The face of the Internet and its role in activism changed exponentially with the introduction of social media sites, particularly the launch of Facebook in 2004 and Twitter in 2006. These sites, which are designed specifically to create a social network that can span the globe, have allowed users to share information in a vast network and bring greater support to important issues.
“For many people, there is this dilemma of, ‘I want to help, but what can I do?’” Bartelt said. “These social media sites allow people to spread the message, which is at least one form of helping out a cause.”
Social media activism, done right
Researchers have begun to explore the topic in an attempt to understand the movement and predict its implications. “Social Media in the Egyptian Revolution: Reconsidering Resource Mobilization Theory” by Nahed Eltantawy and Julie Wiest, professors from High Point University, closely examines the 2011 anti-government protests in Egypt that led to a resignation from its dictatorial leader, Hosni Mubarak. The paper argues that social media played an instrumental role in making these protests a success, and speculates that the state of the country would be different without the change that social media activism helped bring.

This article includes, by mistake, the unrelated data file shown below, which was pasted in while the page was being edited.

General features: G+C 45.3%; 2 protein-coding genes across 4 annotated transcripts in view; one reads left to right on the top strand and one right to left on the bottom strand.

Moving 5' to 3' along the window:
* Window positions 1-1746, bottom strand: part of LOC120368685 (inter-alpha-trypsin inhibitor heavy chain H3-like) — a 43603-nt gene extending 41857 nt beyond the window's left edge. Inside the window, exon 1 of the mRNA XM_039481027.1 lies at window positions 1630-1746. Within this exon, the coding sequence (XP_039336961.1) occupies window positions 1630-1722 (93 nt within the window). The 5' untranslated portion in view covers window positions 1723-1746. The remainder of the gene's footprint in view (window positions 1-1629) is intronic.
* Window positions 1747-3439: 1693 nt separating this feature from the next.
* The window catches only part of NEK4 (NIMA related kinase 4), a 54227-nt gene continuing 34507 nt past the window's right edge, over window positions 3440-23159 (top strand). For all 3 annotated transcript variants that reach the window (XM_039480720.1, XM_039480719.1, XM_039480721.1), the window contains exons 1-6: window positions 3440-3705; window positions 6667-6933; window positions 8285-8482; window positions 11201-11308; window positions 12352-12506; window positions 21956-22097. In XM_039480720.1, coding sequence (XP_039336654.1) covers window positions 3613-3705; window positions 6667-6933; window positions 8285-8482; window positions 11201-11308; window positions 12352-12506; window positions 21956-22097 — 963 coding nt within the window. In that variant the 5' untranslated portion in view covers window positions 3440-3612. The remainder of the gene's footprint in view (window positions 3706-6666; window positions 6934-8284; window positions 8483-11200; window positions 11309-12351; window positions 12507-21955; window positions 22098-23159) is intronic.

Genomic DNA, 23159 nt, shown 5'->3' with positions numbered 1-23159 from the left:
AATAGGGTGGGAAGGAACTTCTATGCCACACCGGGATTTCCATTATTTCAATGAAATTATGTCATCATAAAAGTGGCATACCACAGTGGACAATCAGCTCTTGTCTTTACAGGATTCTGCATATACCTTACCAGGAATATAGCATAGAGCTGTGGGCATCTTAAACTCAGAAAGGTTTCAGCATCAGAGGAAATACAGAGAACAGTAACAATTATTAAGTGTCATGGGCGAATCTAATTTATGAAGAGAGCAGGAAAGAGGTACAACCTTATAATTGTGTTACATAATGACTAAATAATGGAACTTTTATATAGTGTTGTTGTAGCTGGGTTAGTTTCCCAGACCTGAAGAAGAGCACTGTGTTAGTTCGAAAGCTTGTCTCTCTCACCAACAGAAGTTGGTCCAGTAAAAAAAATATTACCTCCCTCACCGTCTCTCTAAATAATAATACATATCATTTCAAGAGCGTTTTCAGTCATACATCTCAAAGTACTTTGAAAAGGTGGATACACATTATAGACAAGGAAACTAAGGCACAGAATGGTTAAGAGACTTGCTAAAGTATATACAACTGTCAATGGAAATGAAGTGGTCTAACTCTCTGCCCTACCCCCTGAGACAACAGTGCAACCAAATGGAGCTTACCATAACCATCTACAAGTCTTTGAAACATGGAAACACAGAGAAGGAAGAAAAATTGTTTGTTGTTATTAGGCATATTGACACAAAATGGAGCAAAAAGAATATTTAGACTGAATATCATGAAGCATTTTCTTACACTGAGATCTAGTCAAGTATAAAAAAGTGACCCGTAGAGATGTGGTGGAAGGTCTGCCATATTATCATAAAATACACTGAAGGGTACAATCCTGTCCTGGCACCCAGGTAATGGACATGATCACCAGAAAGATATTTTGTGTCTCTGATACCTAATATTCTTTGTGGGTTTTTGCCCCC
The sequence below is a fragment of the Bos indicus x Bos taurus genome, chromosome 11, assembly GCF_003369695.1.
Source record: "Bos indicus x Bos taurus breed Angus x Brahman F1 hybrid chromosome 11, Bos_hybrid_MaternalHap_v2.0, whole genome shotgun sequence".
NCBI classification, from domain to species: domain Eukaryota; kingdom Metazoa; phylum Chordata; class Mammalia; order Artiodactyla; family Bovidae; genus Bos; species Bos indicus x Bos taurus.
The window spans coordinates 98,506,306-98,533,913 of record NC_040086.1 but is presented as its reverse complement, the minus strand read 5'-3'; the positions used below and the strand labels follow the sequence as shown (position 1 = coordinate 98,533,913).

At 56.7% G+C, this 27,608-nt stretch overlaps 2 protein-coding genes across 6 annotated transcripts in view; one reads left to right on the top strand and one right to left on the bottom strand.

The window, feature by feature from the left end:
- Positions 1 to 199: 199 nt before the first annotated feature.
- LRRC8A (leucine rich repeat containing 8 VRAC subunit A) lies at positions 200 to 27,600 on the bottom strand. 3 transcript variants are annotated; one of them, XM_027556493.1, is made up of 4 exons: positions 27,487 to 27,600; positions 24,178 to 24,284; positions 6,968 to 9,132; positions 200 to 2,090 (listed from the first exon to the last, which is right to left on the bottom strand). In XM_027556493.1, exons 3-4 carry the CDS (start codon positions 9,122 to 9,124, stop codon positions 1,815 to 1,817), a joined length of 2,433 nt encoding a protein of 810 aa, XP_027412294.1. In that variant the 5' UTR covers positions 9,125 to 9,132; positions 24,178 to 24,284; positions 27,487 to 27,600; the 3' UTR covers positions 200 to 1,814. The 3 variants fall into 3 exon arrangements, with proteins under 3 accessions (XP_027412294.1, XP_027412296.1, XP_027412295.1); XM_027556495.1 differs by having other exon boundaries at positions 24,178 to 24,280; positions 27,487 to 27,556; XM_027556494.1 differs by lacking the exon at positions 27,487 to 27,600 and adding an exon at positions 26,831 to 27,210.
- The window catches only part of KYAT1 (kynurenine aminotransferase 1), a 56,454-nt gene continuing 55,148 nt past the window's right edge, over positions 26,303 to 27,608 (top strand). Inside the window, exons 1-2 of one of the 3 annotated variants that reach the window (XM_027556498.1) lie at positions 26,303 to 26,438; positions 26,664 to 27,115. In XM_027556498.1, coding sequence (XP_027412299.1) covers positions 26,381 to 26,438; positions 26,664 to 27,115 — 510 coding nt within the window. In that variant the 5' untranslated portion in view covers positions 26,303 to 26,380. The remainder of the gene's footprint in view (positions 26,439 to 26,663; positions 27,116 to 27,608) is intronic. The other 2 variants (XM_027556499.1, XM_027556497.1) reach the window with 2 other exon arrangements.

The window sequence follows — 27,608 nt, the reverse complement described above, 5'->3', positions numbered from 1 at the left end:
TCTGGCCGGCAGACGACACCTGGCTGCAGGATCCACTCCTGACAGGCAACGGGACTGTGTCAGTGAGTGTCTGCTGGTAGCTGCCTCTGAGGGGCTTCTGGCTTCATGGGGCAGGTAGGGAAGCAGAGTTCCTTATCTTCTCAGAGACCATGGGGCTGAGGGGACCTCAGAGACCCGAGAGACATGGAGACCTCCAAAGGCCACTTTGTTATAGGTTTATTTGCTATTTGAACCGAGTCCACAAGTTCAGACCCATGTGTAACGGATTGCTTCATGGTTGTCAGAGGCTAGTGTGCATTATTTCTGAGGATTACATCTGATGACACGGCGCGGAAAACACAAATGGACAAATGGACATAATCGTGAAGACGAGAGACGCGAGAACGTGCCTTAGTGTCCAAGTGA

“Social media introduced speed and interactivity that were lacking in the traditional mobilization techniques, which generally include the use of leaflets, posters, and faxes,” Eltantawy and Wiest wrote. “For instance, social media enabled domestic and international Egyptian activists to follow events in Egypt, join social-networking groups, and engage in discussions.”